The Scarlet Letter — Nathaniel Hawthorne | Teen Ink

The Scarlet Letter — Nathaniel Hawthorne

September 9, 2023
By AR2468 SILVER, Shenzhen, Other
AR2468 SILVER, Shenzhen, Other
7 articles 0 photos 0 comments

With the setting in the harsh Puritan society in 17th century Boston, The Scarlet Letter, written by Nathaniel Hawthorne in 1850, delves into the complexities of human nature and the moral dilemmas faced by its characters in an unforgiving society, exploring the themes of sin, guilt, redemption, revenge, and the hypocrisy of society. 

The story unravels with the public punishment of Hester Prynne, a young woman who has committed adultery and gave birth to a child. She is forced to permanently wear a scarlet letter "A" on her chest to symbolize her sin. With great strength within herself, Hester refuses to reveal the identity of her baby's father, leading to crowd condemnation aimed straight at her. At the same time, Hester's husband, Roger Chillingworth, camouflages with the identity of a physician and seeks revenge against the man who dishonored him. To earn a living, Hester uses her own hand. She becomes a skilled seamstress and raises her daughter, Pearl, who is often described as otherworldly and seems to have an innate understanding of her mother's situation. Hester becomes a respected figure in the community due to her charitable work but remains alienated and burdened by her sin. At the same time, Arthur Dimmesdale, being both the well-respected minister of the town and the father of the forsaken child, consumed by guilt and inner torment, punishes himself and becomes increasingly ill. At its climax, Hester and Dimmesdale stand together on the scaffold, confessing their love and shame to the general public. Dimmesdale finally peels off the cover and reveals the scarlet letter carved into his chest. After Dimmesdale’s death, Chillingworth dies shortly after, and Hester vanishes with her daughter from the eyes of the general public. Hester returns to the colony alone some years later, still wearing the scarlet letter and devoted to charity, but holds an alternative view of her sin. When she reaches the end of her life, she is buried next to Dimmesdale, their shared gravestone marked with the scarlet letter A.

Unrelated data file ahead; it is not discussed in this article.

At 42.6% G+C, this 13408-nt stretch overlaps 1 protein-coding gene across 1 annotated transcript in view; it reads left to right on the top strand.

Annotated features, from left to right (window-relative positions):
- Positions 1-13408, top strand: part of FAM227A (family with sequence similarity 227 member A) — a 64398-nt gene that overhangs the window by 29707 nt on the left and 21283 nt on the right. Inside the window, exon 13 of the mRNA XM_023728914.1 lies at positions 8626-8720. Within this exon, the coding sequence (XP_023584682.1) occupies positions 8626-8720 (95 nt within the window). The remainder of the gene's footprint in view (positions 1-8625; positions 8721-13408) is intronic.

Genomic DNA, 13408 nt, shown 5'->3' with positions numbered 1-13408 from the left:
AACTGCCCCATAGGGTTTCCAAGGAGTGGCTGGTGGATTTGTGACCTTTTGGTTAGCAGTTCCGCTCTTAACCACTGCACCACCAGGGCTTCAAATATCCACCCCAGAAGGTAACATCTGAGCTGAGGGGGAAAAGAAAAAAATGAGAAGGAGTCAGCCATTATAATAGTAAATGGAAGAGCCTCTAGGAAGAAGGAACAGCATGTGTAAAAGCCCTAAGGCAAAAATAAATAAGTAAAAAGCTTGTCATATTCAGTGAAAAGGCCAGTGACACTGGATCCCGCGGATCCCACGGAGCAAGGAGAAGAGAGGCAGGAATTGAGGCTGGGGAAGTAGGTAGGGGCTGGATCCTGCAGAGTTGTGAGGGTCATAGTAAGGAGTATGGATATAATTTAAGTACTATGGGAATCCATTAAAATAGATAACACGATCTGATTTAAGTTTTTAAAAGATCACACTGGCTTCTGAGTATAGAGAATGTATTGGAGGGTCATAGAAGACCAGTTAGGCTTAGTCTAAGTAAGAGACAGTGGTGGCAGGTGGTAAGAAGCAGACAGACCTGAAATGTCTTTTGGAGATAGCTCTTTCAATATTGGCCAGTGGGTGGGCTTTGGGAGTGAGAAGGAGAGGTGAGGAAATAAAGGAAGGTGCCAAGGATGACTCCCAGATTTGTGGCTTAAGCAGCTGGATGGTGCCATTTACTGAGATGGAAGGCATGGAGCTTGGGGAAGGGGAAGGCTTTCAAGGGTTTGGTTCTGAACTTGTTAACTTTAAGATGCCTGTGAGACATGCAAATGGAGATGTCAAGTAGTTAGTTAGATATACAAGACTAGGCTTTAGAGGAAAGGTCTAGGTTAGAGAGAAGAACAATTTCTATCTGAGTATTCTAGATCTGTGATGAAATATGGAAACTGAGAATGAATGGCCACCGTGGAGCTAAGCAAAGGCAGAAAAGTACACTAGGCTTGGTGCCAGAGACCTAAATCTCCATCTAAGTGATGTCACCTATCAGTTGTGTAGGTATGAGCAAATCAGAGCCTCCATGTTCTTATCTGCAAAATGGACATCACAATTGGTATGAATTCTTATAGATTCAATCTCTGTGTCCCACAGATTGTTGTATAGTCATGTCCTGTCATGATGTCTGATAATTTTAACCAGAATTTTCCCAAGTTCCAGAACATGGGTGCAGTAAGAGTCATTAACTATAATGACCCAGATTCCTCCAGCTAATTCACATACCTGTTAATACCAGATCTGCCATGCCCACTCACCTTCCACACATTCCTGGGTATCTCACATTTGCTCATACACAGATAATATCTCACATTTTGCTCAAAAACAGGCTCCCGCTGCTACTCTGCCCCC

The portrayal of Hester’s experience highlights one of the most prominent themes in the novel: sin and guilt. “Her sin, her ignominy, were the roots she had struck into the soil.” The public shaming — wearing the scarlet letter “A” for adultery — constantly reminds herself and society about the crime she committed, forcing her to look straight into her irresistible past action and bear the societal criticism and scrutiny. Pearl, Hester’s beloved daughter, is also a living symbol representing her mother’s sin, causing unfair treatment towards her. She is being referred to as an elf child, a derogatory term highlighting her illegitimate birth. Aside from the visible harsh treatment that illustrates the burden of guilt, Dimmesdale is tormented internally by his hidden guilt throughout the novel. Being the father of Pearl, he cannot confess his sin publicly and suffers in silence. His internal turmoil leads to physical and emotional deterioration, reflected in his worsening health condition. The contrast between different characters' public and private guilt emphasizes how individuals are affected by their transgressions and how they seek to reconcile with their inner turmoil. Hester, on the one hand, is willing to accept her sin but starts to develop her view about this issue outside the restrictions reinforced by the Puritan society, reaching a mental compromise by reconciling with her sin — using her redemption to pay for the guilt — and she is hopeful to go to heaven though she wears the scarlet letter. On the other hand, Dimmesdale refuses to take responsibility for his actions due to cowardice and is gradually torn apart by his self-blame, helplessly falling deeper into the abyss and not getting out, posing detrimental deterioration in both mental and physical aspects. The drastic difference in the characters’ reactions reflects how individuals with different mindsets react to setbacks differently, leaving readers to contemplate which category they may fall into.